The revolution in Libya, led by a motley group of democrats and Islamists and their imperialist allies, is likely to entrench the deep divisions in the country, writes Samir Amin, warning of the possibility of disintegration of the nation.
Libya is neither Tunisia nor Egypt. The ruling group (Gaddafi) and the forces fighting it are in no way analogous to their Tunisian and Egyptian counterparts. Gaddafi has never been anything but a buffoon, whose emptiness of thought was reflected in his notorious ‘Green Book’. Operating in a still-archaic society Gaddafi could indulge in successive ‘nationalist’ and ‘socialist’ speeches with little bearing on reality, and the next day proclaim himself a ‘liberal’.
He did so to ‘please the West’, as though the choice for liberalism would have no social effects. But it had and, as is commonplace, it worsened living conditions for the majority of Libyans. The oil rent which was widely redistributed became the target of small groups of the privileged, including the family of the leader. Those conditions then gave rise to the well-known explosion, which the country’s regionalists and political Islamists immediately took advantage of.
For Libya has never truly existed as a nation. It is a geographical region separating the Arab West from the Arab East (the Maghreb from the Mashreq). The boundary between the two goes right through the middle of Libya. Cyrenaica was historically Greek and Hellenistic before it became Mashreqian. Tripolitania, for its part, was Roman and became Maghrebian. Because of this, regionalism has always been strong in the country.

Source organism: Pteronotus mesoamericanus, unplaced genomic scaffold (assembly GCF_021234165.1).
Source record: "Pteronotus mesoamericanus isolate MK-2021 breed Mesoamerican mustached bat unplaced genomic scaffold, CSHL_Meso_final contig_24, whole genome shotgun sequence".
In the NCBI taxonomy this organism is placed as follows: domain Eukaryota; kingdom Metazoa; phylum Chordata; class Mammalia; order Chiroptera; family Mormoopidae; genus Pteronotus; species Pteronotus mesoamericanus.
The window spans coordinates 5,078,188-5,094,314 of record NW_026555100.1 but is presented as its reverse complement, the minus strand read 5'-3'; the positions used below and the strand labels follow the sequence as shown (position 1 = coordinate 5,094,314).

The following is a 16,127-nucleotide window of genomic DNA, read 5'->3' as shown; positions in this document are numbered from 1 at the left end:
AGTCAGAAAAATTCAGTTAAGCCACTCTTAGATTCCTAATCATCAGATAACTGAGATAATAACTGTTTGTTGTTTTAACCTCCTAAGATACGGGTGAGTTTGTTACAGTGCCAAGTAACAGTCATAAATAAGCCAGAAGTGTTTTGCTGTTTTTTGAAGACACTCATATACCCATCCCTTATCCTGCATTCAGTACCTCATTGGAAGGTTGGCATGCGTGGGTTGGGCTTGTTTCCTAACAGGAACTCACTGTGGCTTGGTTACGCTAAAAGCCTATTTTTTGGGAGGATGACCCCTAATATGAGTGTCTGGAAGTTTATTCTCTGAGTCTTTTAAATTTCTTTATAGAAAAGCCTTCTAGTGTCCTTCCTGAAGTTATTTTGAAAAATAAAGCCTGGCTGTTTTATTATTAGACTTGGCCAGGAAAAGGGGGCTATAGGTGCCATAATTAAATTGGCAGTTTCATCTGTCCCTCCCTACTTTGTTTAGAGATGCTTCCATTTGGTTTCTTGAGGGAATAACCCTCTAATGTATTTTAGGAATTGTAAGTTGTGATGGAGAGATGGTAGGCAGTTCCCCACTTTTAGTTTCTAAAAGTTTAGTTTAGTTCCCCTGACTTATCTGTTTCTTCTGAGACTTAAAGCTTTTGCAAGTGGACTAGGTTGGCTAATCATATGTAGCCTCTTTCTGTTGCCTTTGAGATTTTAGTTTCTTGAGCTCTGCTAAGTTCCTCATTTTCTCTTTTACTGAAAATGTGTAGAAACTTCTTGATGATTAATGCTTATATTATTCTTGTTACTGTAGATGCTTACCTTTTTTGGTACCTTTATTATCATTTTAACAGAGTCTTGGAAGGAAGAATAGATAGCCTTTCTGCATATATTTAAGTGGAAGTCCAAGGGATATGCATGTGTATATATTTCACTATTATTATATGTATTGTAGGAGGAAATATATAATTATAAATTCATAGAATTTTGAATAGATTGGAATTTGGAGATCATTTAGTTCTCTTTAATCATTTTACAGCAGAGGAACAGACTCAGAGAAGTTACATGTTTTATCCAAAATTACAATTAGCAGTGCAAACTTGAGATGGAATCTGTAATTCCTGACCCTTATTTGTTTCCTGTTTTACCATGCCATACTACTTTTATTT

Nobody knows who the members of the National Transition Council in Benghazi really are. There may be democrats among them, but there are certainly Islamists, some among the worst of the breed, as well as regionalists. The president of the council is Mustafa Muhammad Abdeljelil, the judge who condemned the Bulgarian nurses to death and was rewarded by Gaddafi, who named him minister of justice from 2007 to February 2011. For that reason the prime minister of Bulgaria, Boikov, refused to recognise the council, but his argument was not given any follow up by the US and Europe.